LINCOLN — Gov. Pete Ricketts is urging businesses to remain open, but be flexible amid the coronavirus outbreak.
In his latest live Facebook conversation with Nebraska business owners and entrepreneurs, he urged them to take the virus seriously, given the high mortality rates among those 70 years and older who contract the illness. Those rates are 15% for people ages 80 and older and 8% for those 70 and older.
“It’s a virus that’s much more dangerous than some of its predecessors, such as H1N1,” Ricketts said.
Ricketts made it clear that restrictions on businesses, including a suggested limit on no more than 10 customers at a time and social distancing, will likely remain in effect beyond March 31. The goal, he said, is to avoid a huge spike in cases that would overwhelm the state’s hospital facilities, as has happened in Italy and China.
On the governor’s Facebook page, there were several questions posed about beauty salons and similar businesses, with one asking for “black and white” directives.
On Tuesday, Ricketts urged them to remain open and take precautions, but in the Omaha area, salons were told by Douglas County health officials to close because workers could not maintain a 6-foot distance from clients.
State Economic Development Director Tony Goins, who was also on the program, urged business owners to “take a step back and take a deep breath and really think through the things we need to do.”
Goins said it was important for business owners to reach out to their bank and landlords to see what can be done to deal with financial issues impacting their business. The governor said he was aware of one Lincoln landlord who has cut rent in half for his tenants.
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The following suggestions were offered:
Offer drive-up service to customers
- Restaurants and bars have moved to takeout, curbside pickup, or drive-thru service.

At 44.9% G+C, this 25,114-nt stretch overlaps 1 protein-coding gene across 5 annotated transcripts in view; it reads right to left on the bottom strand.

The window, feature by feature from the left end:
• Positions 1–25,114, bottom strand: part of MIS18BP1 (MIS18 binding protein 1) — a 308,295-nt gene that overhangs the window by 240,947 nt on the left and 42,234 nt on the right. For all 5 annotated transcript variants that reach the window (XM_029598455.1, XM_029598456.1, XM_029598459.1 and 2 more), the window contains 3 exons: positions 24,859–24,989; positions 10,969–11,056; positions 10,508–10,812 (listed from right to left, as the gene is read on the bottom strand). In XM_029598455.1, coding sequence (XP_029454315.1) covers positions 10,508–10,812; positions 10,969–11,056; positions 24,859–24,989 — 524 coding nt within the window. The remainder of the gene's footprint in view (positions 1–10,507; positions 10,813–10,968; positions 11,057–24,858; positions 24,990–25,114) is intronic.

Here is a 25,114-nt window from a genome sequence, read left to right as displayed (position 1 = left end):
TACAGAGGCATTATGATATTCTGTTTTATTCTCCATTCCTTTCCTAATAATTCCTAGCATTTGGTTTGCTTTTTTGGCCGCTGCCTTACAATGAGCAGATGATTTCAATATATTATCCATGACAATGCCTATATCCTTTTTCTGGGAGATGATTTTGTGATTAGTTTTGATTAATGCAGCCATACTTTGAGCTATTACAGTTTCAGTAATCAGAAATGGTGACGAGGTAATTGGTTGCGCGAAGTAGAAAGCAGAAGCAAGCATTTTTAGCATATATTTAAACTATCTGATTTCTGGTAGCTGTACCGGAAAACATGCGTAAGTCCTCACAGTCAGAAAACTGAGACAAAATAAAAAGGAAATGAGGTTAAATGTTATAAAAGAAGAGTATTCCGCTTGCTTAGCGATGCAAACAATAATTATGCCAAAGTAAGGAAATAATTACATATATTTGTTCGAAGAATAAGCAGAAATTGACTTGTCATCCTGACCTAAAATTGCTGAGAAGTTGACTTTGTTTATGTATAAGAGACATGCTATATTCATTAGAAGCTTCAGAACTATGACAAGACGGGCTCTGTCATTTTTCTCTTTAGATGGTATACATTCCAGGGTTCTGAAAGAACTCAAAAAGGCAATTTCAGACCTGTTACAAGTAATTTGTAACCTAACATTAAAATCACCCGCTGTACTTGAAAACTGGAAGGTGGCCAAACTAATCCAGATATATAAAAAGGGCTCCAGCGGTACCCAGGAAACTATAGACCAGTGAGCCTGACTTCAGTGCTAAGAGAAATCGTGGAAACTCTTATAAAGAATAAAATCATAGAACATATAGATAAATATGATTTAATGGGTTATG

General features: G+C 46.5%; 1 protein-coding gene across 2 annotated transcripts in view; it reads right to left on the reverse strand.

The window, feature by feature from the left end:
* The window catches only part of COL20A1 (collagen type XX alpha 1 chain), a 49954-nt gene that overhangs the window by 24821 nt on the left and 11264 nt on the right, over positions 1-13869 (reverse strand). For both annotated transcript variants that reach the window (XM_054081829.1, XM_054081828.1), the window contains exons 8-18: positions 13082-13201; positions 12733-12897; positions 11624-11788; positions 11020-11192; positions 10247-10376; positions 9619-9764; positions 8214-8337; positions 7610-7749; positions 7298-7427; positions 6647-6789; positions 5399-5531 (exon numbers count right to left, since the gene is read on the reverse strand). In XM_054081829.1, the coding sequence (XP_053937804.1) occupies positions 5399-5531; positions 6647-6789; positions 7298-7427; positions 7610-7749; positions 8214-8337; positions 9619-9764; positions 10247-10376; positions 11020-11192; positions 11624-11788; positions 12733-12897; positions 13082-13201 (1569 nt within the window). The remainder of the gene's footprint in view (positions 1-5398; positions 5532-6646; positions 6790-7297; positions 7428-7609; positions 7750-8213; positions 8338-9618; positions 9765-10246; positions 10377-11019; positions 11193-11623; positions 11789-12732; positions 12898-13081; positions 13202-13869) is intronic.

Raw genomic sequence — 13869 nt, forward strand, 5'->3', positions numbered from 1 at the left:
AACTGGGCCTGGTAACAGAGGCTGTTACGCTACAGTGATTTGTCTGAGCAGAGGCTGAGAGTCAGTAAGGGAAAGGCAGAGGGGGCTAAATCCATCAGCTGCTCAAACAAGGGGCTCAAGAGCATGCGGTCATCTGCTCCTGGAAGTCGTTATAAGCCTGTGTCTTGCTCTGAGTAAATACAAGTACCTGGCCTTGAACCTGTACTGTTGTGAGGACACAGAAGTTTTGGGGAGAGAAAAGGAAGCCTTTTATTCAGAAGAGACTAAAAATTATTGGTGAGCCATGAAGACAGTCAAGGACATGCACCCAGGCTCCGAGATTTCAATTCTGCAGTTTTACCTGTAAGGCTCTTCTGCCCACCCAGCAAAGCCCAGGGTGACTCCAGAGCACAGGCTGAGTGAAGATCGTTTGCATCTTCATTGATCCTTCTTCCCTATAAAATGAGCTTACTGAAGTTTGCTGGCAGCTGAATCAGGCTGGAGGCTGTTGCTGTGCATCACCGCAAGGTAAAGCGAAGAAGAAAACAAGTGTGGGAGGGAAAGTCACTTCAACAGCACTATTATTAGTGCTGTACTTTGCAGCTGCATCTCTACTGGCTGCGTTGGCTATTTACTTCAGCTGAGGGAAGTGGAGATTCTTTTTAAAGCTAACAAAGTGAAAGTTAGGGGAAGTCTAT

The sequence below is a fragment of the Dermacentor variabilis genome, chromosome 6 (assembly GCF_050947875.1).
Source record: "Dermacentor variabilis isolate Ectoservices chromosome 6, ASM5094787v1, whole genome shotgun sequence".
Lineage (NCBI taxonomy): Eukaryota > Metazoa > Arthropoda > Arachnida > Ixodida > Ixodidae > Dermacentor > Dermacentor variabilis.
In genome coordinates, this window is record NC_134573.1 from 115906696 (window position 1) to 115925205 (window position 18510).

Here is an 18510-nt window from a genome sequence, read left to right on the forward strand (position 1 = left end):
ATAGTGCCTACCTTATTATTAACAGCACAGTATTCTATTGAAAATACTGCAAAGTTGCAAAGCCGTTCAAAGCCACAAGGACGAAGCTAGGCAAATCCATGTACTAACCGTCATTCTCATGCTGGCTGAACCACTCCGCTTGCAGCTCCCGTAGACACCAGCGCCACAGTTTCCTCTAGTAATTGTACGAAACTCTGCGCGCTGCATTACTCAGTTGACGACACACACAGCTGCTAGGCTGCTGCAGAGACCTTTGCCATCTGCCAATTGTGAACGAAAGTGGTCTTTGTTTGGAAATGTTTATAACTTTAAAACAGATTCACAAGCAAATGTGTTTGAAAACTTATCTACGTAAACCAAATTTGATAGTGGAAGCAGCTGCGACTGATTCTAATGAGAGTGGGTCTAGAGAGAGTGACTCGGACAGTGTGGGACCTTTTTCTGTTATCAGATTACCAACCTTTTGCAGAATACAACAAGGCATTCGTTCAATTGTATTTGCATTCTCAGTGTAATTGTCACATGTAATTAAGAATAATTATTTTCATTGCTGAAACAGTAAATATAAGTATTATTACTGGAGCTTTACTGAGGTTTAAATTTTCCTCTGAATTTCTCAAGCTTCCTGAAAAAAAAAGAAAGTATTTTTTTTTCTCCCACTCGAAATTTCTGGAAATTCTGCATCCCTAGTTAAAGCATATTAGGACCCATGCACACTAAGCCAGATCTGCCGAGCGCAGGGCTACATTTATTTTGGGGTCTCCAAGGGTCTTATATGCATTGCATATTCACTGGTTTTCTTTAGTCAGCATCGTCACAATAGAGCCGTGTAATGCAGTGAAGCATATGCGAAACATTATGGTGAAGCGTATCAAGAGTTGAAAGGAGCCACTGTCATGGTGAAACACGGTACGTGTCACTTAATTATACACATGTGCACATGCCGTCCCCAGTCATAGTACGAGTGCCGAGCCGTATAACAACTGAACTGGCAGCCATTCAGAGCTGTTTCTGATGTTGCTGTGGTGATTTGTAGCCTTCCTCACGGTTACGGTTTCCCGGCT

- Traditional sit-down restaurants are adding phone lines to handle calls for delivery/pickup orders.
- Local retailers are posting items for sale online, and then readying orders for curbside pickup.
- Veterinary clinics have begun to offer stay-in-car services. They will come get the pet from a vehicle, take the pet inside for a checkup, and then deliver the pet back to the vehicle after the exam.
- Photography stores are offering online sales and giving customers the option to pick up curbside.
Deliver to customers
- Traditional sit-down restaurant establishments and bars are delivering orders.
- Consider how you can deliver your product to your customer. Even cigar lounges are delivering cigars to customers.
- Fitness centers are offering virtual classes. YMCA has classes available on a YouTube channel. Other gyms are offering free classes on demand.
- Gyms are sending instructors to provide in-home classes to groups of 10 or less.
Modify normal day-to-day operations
- Businesses are meeting virtually via teleconference or videoconference.
- Food processing plants are taking temperatures of all workers at the door to ensure the health of their teammates at the work site.
- Large stores have marked off where customers should stand while waiting to check out. This helps to maintain the recommended social distance between customers.
- Medical clinics are having patients check in from the parking lot and wait in their vehicles for their appointment. This prevents patients from being bunched together in a waiting room.
- Fitness centers are spreading out their equipment to allow up to 10 customers to work out at once.
- Manufacturers are rearranging workspaces to space out their teammates during the pandemic.
- Restaurants are offering gift cards with more value than the purchase price, while specifying that the cards must be used at a later date. For instance, they’re selling $75 gift cards for only $50, provided that the cards are used after June 1. This is helping their cash flow during the pandemic.